Though generations of competitive gamers and fans can rejoice in the industry they’ve collectively helped build today, a sad reality is that esports titles (for the most part) come and go like passing fads.
With the exception of a few, such as Dota and League of Legends whom still frequently patch and update their games to keep up with developing competitive meta, earlier instalments of games fade away as newer editions are created.
In this fast-moving landscape, there is one illuminating anomaly to the notion of obsolete esports, though: Super Smash Bros. Melee.
As of November, Melee will be 17-years-old and have had two descendants: Brawl & Smash 4. Yet, the Nintendo title sports a thriving competitive community, one that packed the Mandalay Bay Arena during the EVO 2018 Finals in August.
Through Melee’s extended career, it has engineered one of the most storied and incredible accounts in esports today; while staying true to its stock components without the use of patches, updates or mods, the game has evolved remarkably since its release.
Melee is simply not the game it was 17 years ago, nor is it the same game it was two years ago – but how? With esports on the minds of game developers today more than ever, the paradox of Melee’s longstanding tournament presence can be credited to one discovery that would change the way the game was played forever – the wavedash.
The “wavedash”, as it came to be known, is a physics engine exploit that allows a player’s character to slide across the stage while maintaining complete control of their moveset. We’ll spare you much of the technical details as its dissection would be far too exhaustive to cover entirely – SmashWiki has a complete breakdown, if interested.
In short, the wavedash considerably enhanced movement and manoeuvring in Melee while simultaneously spawning a cache of new approaches and techniques in link with the exploit. There’s an extensive list of these advanced tactics that originated from the wavedash such as wavelanding and edge-hogging more efficiently – all of which helped advance Melee’s competitive state.
In all truth though, the wavedash was only one part of many small technical nuances that allowed the game to be played in a way that developers never thought was possible through its engine.
At first, the technique was brushed-off by most players, thought to have little-to-no practical uses in Melee. That was until early professionals such as Azen “Azen” Zagenite began exhibiting the true capacity of wavedashing.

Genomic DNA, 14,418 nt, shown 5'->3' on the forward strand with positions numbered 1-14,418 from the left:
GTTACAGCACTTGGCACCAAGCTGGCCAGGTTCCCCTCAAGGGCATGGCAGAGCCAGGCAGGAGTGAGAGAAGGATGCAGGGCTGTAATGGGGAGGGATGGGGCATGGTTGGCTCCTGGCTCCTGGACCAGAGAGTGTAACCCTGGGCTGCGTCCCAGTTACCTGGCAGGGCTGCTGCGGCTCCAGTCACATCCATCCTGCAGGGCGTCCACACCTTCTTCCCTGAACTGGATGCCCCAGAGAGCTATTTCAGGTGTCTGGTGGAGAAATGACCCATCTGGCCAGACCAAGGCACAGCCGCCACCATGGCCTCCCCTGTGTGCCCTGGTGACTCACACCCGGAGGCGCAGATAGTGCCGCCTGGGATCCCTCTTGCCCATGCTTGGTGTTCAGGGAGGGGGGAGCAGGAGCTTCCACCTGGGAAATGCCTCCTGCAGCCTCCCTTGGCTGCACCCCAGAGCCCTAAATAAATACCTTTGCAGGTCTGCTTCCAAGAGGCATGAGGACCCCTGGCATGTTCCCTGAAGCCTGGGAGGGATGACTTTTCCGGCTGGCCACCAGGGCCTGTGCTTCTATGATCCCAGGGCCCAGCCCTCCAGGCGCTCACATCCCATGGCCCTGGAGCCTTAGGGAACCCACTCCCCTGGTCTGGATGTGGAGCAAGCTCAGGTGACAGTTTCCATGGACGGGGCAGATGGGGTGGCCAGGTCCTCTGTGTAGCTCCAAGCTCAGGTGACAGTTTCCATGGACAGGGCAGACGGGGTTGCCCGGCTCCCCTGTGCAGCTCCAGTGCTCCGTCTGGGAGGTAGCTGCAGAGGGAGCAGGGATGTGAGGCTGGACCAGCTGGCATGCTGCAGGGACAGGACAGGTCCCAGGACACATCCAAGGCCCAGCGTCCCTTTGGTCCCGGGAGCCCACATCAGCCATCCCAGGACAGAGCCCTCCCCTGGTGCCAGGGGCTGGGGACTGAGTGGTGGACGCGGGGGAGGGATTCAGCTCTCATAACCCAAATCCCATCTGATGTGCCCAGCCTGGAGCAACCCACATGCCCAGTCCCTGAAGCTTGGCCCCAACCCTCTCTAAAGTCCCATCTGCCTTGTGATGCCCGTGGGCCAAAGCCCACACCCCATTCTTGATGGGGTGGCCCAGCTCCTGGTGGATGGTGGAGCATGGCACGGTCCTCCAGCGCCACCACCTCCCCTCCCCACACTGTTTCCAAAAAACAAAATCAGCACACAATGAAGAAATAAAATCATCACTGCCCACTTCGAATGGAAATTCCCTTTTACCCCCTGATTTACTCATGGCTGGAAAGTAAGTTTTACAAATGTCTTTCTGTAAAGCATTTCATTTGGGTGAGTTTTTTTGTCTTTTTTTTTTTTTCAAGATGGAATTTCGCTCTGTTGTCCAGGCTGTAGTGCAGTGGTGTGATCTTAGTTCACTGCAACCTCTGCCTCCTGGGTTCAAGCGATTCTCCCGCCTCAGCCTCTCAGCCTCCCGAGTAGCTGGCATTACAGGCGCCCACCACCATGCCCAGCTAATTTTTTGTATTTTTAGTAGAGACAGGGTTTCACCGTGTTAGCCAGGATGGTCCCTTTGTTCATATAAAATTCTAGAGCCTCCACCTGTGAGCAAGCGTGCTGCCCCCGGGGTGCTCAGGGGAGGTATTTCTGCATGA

These pioneers showcased that the technique could be used to fine-tune spacing, extend hitboxes, and introduce a number of offensive and defensive options that made the exploit not only competitively viable but essential. The sustained uncovering of these advanced techniques as well as their integration in competitive Melee continued to increase the skill ceiling of the game, year after year.
The competence obligatory in surviving the rapidly changing competitive meta in Melee quickly weeded out those that were anything less of unabridged artisans in the latest and greatest technical strategies.
There’s an old saying that “no one knows everything, but everyone knows something” and this expression happens to exemplify how the Melee community, as well as other esports, are able to elevate the competitive meta of a game well after its release.
Casual and competitive gamers alike all participate in exhaustingly understanding their favourite games; the discovery of new tactics and exploits such as those in Melee often surface first on wikis, forums, and subreddits where they are discussed and experimented with by the thousands.
Although its actual origin is slightly ambiguous, the earliest documented discovery of the wavedash was in 2002 on SmashBoards, an online Super Smash forum.
From there, the many applications of the wavedash and other advanced techniques were explored in-depth, and then later implemented in competitions where professionals could apply these strategies and further develop them for tournament usage. Thus, these competitive gaming communities are engaged in an extraordinary and widely successful collective intelligence.
The cycle of discovery and further understanding Melee would continue, for 17 years, to be exact; astonishingly, new techniques in the game are still being discovered to this day.
The game’s debug menu coupled with diligent contributors is one of the driving forces behind Melee’s staying power; essentially, the debug menu is a component of development that was left in the game and only accessible through a cheating device called Action Replay.
Through the device, you can inspect the game in a presentation which shows hitboxes, hurtboxes and allows frame advance, among other utility. Through this facility, an individual can very carefully breakdown mechanics in the game and draw valuable insights and information; these tools are also used to recreate contentious moments seen in Melee that perhaps have hints of something more – such as new technique.
All in all, none of this would be possible without Melee’s basic designs of being a sandbox fighter; in Melee, there are no set combos or prescribed ruleset rather players create their own unique cocktail of manoeuvres. This has led to the professionals having distinctive playstyles that enables a viewer to distinguish whether a Peach is being operated by Adam “Armada” Lindgren or McCain “MacD” LaVelle.
The sovereignty inclusive and encouraged by a fighting-game like Melee is the catalyst of its competitive longevity; without it, tournaments results would become stale, communities would disperse and its esports district would dissolve.
To the players, analysts, fans, and those finding new ways to enhance the technicality of this nearly two-decade-old game – this one’s for you.